Tell Me About It: ‘I have to keep an emotional distance for my own mental health, but it doesn’t prevent me from feeling guilty’
I have an elderly mum who’s currently living by herself. We’ve always had a difficult relationship due to her controlling and manipulative personality.
Don’t get me wrong, she’s a good person, but at home she made my childhood and teenage years as painful as she could. I left home for good as soon as I finished college and got a job. One by one – my dad, my brother and my sister left her and now she’s completely alone. She cries a lot and often complains about her loneliness, but she’s unable to see this is happening as a consequence of her own behaviour.
In the past few years, she realised she doesn’t have a relationship with me and she has been trying to force a level of intimacy we never had. I do have trouble forgiving her because, despite all that has happened in her life, she blames others for her own problems: eg, she says she’s sad because I don’t live close to her, that I don’t want to be her friend and it is all my fault – never hers.
She’s very difficult to live with and I have to keep an emotional distance for my own mental health. But it doesn’t prevent me from feeling guilty.
She is in therapy, but frequently says the therapist doesn’t understand her. Not sure what to do to help or how to alleviate this guilt feeling, which I know, is part of her manipulation tactic.
There may be family behavioural patterns that you have inherited, and if you managed to address them, you might get some freedom: the dominant one is the idea that someone else is responsible for a person’s negative feelings.
In your mother’s case, she blames you and everyone else for her unhappiness, but you have picked up from her the idea that someone is responsible for your guilt and uneasy feelings, ie her. In your mother’s case, you already know that her problems can only be fixed or addressed by her and that her first point of action is self-awareness, but even with consistent therapy she has managed to resist this.
In your own situation, it is worth recognising that you can only be manipulated if you buy in to the narrative that you are falling short in your duties in some way. It seems that, in fact, you are the only one who has managed to continue to support her and putting in a personal boundary has allowed you to stay the pace. However, you are suffering too much and your tendency towards self-doubt and self-criticism is resulting in excessive guilt. Letting these thoughts go is no small challenge but it can be done with the help of such things as cognitive behavioural therapy, mindfulness exercises or meditation. All of these are easily available, eg the Aware Life Skills online course, podcasts, local groups and various courses. It might be tempting to feel resentful that dealing with your mother is costing you even more time and effort, but you will be banishing the family tradition of blaming and subsequent abandonment.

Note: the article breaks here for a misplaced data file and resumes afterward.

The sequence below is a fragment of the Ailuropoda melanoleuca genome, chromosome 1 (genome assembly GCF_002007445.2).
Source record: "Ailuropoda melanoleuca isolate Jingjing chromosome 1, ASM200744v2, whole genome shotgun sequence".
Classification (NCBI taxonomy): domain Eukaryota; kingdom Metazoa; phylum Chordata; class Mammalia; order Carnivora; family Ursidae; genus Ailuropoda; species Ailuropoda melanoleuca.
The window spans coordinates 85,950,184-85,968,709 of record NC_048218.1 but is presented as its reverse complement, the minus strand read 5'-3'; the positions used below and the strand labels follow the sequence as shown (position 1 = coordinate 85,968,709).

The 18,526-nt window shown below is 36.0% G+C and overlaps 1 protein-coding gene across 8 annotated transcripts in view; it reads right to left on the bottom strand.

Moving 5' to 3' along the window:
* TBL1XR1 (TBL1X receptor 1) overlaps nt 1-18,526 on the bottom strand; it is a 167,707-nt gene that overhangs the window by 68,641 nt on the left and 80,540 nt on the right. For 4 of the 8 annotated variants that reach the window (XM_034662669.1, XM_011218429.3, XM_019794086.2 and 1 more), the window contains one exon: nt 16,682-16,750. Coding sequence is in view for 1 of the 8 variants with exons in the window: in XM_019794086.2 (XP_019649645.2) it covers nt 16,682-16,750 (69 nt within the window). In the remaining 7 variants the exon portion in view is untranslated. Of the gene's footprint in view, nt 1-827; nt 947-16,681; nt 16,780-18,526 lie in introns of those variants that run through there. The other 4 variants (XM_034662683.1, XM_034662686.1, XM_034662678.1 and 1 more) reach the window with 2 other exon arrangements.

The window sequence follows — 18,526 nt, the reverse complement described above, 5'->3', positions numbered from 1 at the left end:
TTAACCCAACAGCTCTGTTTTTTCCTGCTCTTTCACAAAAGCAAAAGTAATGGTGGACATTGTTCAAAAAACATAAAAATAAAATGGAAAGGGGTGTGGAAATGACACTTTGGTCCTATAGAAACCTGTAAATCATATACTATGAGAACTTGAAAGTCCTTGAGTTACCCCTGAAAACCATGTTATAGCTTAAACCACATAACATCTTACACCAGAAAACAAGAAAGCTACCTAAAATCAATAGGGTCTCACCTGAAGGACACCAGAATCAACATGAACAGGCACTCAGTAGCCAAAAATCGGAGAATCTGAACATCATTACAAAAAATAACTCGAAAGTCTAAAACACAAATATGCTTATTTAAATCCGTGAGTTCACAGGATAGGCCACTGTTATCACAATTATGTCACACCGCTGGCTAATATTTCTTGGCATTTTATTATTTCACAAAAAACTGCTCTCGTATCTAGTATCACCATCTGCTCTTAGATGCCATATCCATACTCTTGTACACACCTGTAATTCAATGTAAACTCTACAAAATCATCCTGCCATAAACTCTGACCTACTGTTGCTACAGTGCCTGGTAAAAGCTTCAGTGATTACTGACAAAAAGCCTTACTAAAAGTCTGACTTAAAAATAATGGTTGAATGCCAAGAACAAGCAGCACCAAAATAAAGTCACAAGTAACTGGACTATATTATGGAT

Attitude is something that you are fully in control of, but only if you are aware of it, so ask yourself what your attitude is every time you have an encounter with your mother. Is it one that allows for openness and possibilities or is it one that is stressed, defensive or even contemptuous? At the very least, your attitude has a huge effect on you and on your experiences, and it seems that even when you are not with your mother it continues to have an impact. This means that it is worth exploring the area further.
Try deliberately choosing an open attitude when you next meet your mother and examine the effect this has on you. You are not responsible for your mother’s happiness, and neither is she responsible for yours. At this stage you are both adults and while you have some duty of care to each other, this needs be to discharged with compassion by both of you. If your mind is less full of frustration, you may be able to see some opportunities that could assist you both. For example, your mother could use a listening service, such as provided by the Samaritans. As the person on the call would not become agitated or angry with her, she may feel fully heard and then she may be able to turn her attention to demonstrating interest in your life, or at the very least she may be able to calm her need for attention which she manifests by being demanding.
Her way of expressing her loneliness is to lash out at those around her and this has resulted in everyone leaving. As her fear grows, so does her response of blaming and trying to control. This may be a stretch for you, but if you could tell her (truthfully) that you are not going to abandon her, it might allow for some chink of light in her self-awareness and a subsequent change in behaviour.
You will need support if you are willing to try this approach and so reach out to the appropriate services – the HSE has lists of those that support both the lonely person and their carers.